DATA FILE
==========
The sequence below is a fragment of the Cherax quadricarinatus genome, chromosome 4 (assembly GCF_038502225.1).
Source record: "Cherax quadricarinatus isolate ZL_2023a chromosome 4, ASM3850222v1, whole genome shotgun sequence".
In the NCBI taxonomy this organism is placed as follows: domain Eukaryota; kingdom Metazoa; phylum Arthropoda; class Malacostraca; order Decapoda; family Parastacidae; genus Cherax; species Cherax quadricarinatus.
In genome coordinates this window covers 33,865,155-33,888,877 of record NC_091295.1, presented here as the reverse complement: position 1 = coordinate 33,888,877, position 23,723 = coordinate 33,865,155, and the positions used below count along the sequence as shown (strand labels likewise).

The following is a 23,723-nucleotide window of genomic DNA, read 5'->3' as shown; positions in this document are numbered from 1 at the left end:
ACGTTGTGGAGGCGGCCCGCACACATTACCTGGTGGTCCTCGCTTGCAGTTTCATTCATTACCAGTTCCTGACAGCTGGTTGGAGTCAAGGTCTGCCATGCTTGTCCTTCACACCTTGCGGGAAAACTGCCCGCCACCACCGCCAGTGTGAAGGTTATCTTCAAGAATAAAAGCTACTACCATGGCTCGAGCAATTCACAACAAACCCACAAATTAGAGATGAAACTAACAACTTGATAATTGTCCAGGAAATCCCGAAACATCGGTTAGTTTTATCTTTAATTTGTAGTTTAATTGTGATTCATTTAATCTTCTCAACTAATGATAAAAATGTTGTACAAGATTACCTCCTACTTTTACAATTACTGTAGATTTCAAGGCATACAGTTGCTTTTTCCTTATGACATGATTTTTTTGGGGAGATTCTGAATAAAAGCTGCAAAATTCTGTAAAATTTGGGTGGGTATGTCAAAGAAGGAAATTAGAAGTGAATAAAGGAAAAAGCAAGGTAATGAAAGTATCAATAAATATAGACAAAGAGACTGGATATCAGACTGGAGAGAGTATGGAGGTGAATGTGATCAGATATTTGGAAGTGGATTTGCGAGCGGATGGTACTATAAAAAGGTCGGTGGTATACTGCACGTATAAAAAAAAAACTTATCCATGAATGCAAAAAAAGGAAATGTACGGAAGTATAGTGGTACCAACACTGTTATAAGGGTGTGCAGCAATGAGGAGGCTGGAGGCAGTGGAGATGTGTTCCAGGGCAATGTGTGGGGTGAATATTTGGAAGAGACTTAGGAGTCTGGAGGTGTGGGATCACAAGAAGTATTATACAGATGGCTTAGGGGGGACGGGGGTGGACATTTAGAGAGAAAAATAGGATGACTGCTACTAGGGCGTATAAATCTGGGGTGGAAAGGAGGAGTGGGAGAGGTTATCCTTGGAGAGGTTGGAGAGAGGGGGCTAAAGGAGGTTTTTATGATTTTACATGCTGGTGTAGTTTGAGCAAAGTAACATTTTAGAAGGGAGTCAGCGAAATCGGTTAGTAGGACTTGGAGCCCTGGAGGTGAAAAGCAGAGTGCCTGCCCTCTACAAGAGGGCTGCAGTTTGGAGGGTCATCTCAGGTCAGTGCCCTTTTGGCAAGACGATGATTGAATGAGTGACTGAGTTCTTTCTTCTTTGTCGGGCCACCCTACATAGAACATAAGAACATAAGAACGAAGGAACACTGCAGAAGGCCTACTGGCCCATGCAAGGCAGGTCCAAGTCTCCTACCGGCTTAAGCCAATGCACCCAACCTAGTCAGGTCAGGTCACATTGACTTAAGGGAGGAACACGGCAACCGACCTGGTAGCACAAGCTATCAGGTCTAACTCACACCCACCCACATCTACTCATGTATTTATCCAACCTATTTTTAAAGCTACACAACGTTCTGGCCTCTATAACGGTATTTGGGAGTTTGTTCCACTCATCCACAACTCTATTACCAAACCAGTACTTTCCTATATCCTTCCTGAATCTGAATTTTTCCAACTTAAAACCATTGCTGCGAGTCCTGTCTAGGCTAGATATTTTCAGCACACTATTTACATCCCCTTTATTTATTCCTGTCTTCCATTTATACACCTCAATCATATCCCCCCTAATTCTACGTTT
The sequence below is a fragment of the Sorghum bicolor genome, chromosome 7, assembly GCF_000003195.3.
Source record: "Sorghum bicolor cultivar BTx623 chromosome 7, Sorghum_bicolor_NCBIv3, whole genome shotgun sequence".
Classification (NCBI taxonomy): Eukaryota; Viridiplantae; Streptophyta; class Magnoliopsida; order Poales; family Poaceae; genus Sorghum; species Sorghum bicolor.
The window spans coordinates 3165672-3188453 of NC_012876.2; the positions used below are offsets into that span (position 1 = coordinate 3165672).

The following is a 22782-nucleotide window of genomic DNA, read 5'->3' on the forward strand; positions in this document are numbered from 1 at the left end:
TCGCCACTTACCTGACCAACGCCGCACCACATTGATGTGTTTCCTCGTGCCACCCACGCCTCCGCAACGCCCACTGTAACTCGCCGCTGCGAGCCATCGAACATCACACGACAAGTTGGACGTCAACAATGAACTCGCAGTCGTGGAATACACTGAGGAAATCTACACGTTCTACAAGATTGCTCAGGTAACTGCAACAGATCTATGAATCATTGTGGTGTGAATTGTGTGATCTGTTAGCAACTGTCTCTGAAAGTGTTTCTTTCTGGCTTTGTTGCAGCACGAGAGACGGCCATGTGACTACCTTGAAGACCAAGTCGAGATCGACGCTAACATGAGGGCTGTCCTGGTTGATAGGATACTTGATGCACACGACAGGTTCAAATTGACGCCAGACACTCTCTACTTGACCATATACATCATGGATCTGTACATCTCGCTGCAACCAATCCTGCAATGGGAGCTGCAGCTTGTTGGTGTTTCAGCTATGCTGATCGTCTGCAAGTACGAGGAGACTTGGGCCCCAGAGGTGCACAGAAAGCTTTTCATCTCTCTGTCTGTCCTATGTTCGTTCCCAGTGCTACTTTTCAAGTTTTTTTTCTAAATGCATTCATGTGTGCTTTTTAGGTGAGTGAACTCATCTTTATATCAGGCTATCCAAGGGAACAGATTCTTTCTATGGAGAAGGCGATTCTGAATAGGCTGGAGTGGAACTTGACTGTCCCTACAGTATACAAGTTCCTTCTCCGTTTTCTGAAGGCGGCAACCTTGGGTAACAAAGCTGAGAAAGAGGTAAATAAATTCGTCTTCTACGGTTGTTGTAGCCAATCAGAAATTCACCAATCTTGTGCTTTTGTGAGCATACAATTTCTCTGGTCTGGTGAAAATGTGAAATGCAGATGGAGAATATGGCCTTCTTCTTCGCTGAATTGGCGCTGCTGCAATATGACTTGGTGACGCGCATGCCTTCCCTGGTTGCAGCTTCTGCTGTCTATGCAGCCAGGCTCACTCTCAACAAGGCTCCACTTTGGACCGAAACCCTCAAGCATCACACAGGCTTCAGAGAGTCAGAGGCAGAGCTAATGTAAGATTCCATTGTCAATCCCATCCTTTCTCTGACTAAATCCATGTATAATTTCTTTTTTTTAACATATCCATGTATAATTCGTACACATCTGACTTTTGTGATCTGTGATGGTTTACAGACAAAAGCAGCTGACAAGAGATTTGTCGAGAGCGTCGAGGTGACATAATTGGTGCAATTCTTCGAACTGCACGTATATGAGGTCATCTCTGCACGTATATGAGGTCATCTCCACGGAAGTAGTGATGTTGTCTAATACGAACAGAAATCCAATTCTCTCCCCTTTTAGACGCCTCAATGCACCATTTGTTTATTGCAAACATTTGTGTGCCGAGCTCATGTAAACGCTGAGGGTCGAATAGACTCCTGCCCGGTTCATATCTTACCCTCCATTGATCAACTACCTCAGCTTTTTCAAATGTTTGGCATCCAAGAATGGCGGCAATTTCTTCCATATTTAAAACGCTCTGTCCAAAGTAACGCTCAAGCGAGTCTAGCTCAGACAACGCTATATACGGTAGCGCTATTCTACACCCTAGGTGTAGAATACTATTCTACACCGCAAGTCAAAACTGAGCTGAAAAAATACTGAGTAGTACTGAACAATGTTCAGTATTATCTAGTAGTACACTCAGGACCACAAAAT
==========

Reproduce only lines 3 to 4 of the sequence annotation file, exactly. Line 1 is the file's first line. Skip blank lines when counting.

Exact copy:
In the NCBI taxonomy this organism is placed as follows: domain Eukaryota; kingdom Metazoa; phylum Arthropoda; class Malacostraca; order Decapoda; family Parastacidae; genus Cherax; species Cherax quadricarinatus.
In genome coordinates this window covers 33,865,155-33,888,877 of record NC_091295.1, presented here as the reverse complement: position 1 = coordinate 33,888,877, position 23,723 = coordinate 33,865,155, and the positions used below count along the sequence as shown (strand labels likewise).